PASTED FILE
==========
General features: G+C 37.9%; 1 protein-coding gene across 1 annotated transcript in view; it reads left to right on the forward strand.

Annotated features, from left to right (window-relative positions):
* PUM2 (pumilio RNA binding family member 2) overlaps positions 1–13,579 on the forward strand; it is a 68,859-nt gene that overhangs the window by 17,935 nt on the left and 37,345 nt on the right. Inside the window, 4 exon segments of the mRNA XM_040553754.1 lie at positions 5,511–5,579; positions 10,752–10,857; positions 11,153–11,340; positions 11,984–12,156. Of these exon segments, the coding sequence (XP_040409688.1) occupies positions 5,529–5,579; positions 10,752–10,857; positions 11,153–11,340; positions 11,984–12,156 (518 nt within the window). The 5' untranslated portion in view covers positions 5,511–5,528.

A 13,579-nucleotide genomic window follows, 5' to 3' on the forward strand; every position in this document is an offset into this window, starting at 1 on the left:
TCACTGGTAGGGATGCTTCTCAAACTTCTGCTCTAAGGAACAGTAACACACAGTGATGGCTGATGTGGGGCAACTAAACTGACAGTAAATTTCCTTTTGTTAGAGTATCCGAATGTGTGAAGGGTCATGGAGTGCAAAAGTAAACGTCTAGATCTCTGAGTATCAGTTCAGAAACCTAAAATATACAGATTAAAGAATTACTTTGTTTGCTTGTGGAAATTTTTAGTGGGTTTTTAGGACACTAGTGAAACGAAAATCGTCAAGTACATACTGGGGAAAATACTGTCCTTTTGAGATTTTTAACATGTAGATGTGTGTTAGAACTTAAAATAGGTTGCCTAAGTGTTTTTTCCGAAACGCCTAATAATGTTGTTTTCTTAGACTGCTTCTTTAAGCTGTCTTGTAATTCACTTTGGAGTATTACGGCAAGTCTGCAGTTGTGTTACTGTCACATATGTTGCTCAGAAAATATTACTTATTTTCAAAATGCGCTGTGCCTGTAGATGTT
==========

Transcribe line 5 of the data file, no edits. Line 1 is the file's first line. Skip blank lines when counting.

TCACTGGTAGGGATGCTTCTCAAACTTCTGCTCTAAGGAACAGTAACACACAGTGATGGCTGATGTGGGGCAACTAAACTGACAGTAAATTTCCTTTTGTTAGAGTATCCGAATGTGTGAAGGGTCATGGAGTGCAAAAGTAAACGTCTAGATCTCTGAGTATCAGTTCAGAAACCTAAAATATACAGATTAAAGAATTACTTTGTTTGCTTGTGGAAATTTTTAGTGGGTTTTTAGGACACTAGTGAAACGAAAATCGTCAAGTACATACTGGGGAAAATACTGTCCTTTTGAGATTTTTAACATGTAGATGTGTGTTAGAACTTAAAATAGGTTGCCTAAGTGTTTTTTCCGAAACGCCTAATAATGTTGTTTTCTTAGACTGCTTCTTTAAGCTGTCTTGTAATTCACTTTGGAGTATTACGGCAAGTCTGCAGTTGTGTTACTGTCACATATGTTGCTCAGAAAATATTACTTATTTTCAAAATGCGCTGTGCCTGTAGATGTT